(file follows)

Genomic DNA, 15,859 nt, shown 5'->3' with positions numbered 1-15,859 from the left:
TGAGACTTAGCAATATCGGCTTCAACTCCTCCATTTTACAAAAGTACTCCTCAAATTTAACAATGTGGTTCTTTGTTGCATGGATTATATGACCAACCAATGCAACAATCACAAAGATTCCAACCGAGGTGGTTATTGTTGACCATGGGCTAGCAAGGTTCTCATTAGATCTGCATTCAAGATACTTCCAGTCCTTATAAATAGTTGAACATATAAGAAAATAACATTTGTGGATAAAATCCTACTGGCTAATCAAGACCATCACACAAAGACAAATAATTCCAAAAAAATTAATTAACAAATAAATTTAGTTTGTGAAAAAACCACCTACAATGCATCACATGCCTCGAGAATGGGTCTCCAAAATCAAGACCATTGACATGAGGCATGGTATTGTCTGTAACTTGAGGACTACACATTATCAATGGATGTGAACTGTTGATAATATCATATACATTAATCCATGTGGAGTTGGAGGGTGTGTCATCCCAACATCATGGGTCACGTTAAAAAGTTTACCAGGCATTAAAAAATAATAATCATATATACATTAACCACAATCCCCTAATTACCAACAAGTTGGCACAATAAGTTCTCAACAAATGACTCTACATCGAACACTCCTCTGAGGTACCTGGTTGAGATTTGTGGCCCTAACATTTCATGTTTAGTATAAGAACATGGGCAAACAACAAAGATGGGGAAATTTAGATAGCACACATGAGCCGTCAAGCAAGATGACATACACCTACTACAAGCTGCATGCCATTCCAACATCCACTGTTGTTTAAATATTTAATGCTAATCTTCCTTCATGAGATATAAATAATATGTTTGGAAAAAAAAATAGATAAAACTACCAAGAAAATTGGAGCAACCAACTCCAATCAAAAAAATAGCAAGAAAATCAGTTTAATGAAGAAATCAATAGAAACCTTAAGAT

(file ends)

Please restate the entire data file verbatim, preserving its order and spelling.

Genomic DNA, 15,859 nt, shown 5'->3' with positions numbered 1-15,859 from the left:
TGAGACTTAGCAATATCGGCTTCAACTCCTCCATTTTACAAAAGTACTCCTCAAATTTAACAATGTGGTTCTTTGTTGCATGGATTATATGACCAACCAATGCAACAATCACAAAGATTCCAACCGAGGTGGTTATTGTTGACCATGGGCTAGCAAGGTTCTCATTAGATCTGCATTCAAGATACTTCCAGTCCTTATAAATAGTTGAACATATAAGAAAATAACATTTGTGGATAAAATCCTACTGGCTAATCAAGACCATCACACAAAGACAAATAATTCCAAAAAAATTAATTAACAAATAAATTTAGTTTGTGAAAAAACCACCTACAATGCATCACATGCCTCGAGAATGGGTCTCCAAAATCAAGACCATTGACATGAGGCATGGTATTGTCTGTAACTTGAGGACTACACATTATCAATGGATGTGAACTGTTGATAATATCATATACATTAATCCATGTGGAGTTGGAGGGTGTGTCATCCCAACATCATGGGTCACGTTAAAAAGTTTACCAGGCATTAAAAAATAATAATCATATATACATTAACCACAATCCCCTAATTACCAACAAGTTGGCACAATAAGTTCTCAACAAATGACTCTACATCGAACACTCCTCTGAGGTACCTGGTTGAGATTTGTGGCCCTAACATTTCATGTTTAGTATAAGAACATGGGCAAACAACAAAGATGGGGAAATTTAGATAGCACACATGAGCCGTCAAGCAAGATGACATACACCTACTACAAGCTGCATGCCATTCCAACATCCACTGTTGTTTAAATATTTAATGCTAATCTTCCTTCATGAGATATAAATAATATGTTTGGAAAAAAAAATAGATAAAACTACCAAGAAAATTGGAGCAACCAACTCCAATCAAAAAAATAGCAAGAAAATCAGTTTAATGAAGAAATCAATAGAAACCTTAAGAT